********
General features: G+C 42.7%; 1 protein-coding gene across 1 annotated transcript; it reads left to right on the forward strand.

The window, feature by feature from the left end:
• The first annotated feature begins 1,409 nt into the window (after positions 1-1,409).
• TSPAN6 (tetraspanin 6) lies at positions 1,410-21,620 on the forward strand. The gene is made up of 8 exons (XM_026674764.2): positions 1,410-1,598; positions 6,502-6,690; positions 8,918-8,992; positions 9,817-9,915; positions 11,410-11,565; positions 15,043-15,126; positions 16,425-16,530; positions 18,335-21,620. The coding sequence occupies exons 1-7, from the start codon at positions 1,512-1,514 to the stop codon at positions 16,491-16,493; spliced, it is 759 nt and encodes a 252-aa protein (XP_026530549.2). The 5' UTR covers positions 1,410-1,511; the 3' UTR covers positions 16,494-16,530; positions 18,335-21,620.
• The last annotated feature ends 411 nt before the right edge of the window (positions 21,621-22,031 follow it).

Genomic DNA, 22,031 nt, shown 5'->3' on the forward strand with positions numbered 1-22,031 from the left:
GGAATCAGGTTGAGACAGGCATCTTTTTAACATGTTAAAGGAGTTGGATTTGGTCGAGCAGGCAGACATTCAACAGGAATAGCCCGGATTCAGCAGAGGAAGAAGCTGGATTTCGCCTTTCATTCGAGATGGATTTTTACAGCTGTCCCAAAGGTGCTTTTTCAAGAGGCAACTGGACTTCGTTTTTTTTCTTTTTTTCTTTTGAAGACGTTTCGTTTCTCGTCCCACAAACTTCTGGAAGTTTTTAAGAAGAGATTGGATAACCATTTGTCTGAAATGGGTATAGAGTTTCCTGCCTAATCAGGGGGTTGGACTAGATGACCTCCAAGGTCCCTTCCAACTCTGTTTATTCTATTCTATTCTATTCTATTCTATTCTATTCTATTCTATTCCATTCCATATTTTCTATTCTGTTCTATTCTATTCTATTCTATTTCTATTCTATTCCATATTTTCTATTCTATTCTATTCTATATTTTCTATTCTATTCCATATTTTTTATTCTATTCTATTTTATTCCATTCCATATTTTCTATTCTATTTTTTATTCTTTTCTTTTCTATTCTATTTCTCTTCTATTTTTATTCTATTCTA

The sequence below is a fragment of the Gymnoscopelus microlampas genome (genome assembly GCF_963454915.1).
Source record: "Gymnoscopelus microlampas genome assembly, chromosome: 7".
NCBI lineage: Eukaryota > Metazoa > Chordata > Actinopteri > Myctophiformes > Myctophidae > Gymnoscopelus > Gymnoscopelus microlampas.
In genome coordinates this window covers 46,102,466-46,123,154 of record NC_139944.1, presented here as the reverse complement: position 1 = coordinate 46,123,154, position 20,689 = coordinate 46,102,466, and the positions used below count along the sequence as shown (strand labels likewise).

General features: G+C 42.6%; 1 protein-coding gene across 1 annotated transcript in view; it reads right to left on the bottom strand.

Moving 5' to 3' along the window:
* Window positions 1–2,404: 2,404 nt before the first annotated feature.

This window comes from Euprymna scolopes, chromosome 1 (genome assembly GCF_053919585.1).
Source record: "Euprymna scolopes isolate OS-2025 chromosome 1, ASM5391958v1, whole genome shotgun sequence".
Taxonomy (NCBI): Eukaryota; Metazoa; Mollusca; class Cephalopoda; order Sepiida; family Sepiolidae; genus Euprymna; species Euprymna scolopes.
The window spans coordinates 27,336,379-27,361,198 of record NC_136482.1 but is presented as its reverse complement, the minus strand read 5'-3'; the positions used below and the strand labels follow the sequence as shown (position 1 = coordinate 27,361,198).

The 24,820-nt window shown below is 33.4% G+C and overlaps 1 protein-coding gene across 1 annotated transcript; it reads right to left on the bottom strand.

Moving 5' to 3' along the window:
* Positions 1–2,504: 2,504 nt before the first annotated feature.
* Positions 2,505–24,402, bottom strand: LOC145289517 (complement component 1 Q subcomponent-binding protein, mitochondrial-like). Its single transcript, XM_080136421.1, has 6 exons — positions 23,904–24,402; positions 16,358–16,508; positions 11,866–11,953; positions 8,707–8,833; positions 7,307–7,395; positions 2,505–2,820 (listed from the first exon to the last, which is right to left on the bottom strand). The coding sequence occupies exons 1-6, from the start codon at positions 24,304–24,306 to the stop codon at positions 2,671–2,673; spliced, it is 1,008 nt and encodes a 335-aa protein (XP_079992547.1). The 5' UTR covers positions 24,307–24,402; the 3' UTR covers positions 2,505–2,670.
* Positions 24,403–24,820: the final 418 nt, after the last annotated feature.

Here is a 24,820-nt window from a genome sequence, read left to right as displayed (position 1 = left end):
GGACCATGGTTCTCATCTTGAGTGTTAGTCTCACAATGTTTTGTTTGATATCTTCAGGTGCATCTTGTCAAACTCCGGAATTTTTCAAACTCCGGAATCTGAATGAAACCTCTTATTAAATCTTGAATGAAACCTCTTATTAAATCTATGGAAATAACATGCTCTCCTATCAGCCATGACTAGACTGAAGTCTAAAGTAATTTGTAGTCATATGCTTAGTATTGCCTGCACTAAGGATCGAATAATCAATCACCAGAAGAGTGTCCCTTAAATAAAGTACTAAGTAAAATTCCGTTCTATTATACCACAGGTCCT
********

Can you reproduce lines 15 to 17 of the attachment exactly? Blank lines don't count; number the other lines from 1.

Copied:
This window comes from Euprymna scolopes, chromosome 1 (genome assembly GCF_053919585.1).
Source record: "Euprymna scolopes isolate OS-2025 chromosome 1, ASM5391958v1, whole genome shotgun sequence".
Taxonomy (NCBI): Eukaryota; Metazoa; Mollusca; class Cephalopoda; order Sepiida; family Sepiolidae; genus Euprymna; species Euprymna scolopes.